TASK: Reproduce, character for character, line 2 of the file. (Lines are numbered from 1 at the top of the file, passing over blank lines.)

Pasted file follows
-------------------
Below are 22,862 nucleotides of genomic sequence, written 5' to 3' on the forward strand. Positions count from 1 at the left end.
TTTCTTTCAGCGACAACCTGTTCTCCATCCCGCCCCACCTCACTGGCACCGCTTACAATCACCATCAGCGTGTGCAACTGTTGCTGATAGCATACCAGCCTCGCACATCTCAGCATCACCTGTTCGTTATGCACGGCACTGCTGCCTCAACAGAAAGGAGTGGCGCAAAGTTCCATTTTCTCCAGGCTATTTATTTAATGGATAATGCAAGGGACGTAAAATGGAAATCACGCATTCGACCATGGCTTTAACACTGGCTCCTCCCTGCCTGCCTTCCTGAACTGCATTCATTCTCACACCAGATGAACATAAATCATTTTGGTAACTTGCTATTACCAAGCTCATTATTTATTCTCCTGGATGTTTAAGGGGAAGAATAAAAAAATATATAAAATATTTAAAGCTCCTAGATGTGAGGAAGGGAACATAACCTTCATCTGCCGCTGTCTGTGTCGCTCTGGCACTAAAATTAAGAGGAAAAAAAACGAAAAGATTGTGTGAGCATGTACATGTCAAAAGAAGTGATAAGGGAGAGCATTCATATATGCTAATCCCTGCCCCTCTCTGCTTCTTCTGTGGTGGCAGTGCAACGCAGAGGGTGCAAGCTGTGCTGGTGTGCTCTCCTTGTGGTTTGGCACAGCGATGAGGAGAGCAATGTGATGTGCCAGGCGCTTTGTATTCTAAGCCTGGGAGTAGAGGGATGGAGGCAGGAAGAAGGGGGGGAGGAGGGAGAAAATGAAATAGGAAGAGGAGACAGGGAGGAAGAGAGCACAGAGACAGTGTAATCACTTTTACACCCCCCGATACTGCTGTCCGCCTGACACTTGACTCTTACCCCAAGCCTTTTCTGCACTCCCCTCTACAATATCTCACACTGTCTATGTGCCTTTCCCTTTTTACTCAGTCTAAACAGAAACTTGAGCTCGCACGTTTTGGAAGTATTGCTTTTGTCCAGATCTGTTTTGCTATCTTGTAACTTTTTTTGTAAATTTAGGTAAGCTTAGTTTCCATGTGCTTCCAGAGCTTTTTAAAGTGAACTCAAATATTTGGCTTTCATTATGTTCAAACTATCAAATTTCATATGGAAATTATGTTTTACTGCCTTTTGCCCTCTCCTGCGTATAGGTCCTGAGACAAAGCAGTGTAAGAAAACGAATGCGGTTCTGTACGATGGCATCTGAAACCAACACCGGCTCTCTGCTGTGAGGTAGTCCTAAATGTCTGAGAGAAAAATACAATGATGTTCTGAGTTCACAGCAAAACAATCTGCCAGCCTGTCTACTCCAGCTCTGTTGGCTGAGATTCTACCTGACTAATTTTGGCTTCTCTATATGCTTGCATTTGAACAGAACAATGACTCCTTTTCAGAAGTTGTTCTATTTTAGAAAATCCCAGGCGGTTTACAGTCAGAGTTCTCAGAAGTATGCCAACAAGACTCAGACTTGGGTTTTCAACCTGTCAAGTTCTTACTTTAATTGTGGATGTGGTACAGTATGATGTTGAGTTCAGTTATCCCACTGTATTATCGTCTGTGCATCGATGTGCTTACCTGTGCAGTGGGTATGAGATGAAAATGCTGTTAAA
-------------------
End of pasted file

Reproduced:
TTTCTTTCAGCGACAACCTGTTCTCCATCCCGCCCCACCTCACTGGCACCGCTTACAATCACCATCAGCGTGTGCAACTGTTGCTGATAGCATACCAGCCTCGCACATCTCAGCATCACCTGTTCGTTATGCACGGCACTGCTGCCTCAACAGAAAGGAGTGGCGCAAAGTTCCATTTTCTCCAGGCTATTTATTTAATGGATAATGCAAGGGACGTAAAATGGAAATCACGCATTCGACCATGGCTTTAACACTGGCTCCTCCCTGCCTGCCTTCCTGAACTGCATTCATTCTCACACCAGATGAACATAAATCATTTTGGTAACTTGCTATTACCAAGCTCATTATTTATTCTCCTGGATGTTTAAGGGGAAGAATAAAAAAATATATAAAATATTTAAAGCTCCTAGATGTGAGGAAGGGAACATAACCTTCATCTGCCGCTGTCTGTGTCGCTCTGGCACTAAAATTAAGAGGAAAAAAAACGAAAAGATTGTGTGAGCATGTACATGTCAAAAGAAGTGATAAGGGAGAGCATTCATATATGCTAATCCCTGCCCCTCTCTGCTTCTTCTGTGGTGGCAGTGCAACGCAGAGGGTGCAAGCTGTGCTGGTGTGCTCTCCTTGTGGTTTGGCACAGCGATGAGGAGAGCAATGTGATGTGCCAGGCGCTTTGTATTCTAAGCCTGGGAGTAGAGGGATGGAGGCAGGAAGAAGGGGGGGAGGAGGGAGAAAATGAAATAGGAAGAGGAGACAGGGAGGAAGAGAGCACAGAGACAGTGTAATCACTTTTACACCCCCCGATACTGCTGTCCGCCTGACACTTGACTCTTACCCCAAGCCTTTTCTGCACTCCCCTCTACAATATCTCACACTGTCTATGTGCCTTTCCCTTTTTACTCAGTCTAAACAGAAACTTGAGCTCGCACGTTTTGGAAGTATTGCTTTTGTCCAGATCTGTTTTGCTATCTTGTAACTTTTTTTGTAAATTTAGGTAAGCTTAGTTTCCATGTGCTTCCAGAGCTTTTTAAAGTGAACTCAAATATTTGGCTTTCATTATGTTCAAACTATCAAATTTCATATGGAAATTATGTTTTACTGCCTTTTGCCCTCTCCTGCGTATAGGTCCTGAGACAAAGCAGTGTAAGAAAACGAATGCGGTTCTGTACGATGGCATCTGAAACCAACACCGGCTCTCTGCTGTGAGGTAGTCCTAAATGTCTGAGAGAAAAATACAATGATGTTCTGAGTTCACAGCAAAACAATCTGCCAGCCTGTCTACTCCAGCTCTGTTGGCTGAGATTCTACCTGACTAATTTTGGCTTCTCTATATGCTTGCATTTGAACAGAACAATGACTCCTTTTCAGAAGTTGTTCTATTTTAGAAAATCCCAGGCGGTTTACAGTCAGAGTTCTCAGAAGTATGCCAACAAGACTCAGACTTGGGTTTTCAACCTGTCAAGTTCTTACTTTAATTGTGGATGTGGTACAGTATGATGTTGAGTTCAGTTATCCCACTGTATTATCGTCTGTGCATCGATGTGCTTACCTGTGCAGTGGGTATGAGATGAAAATGCTGTTAAA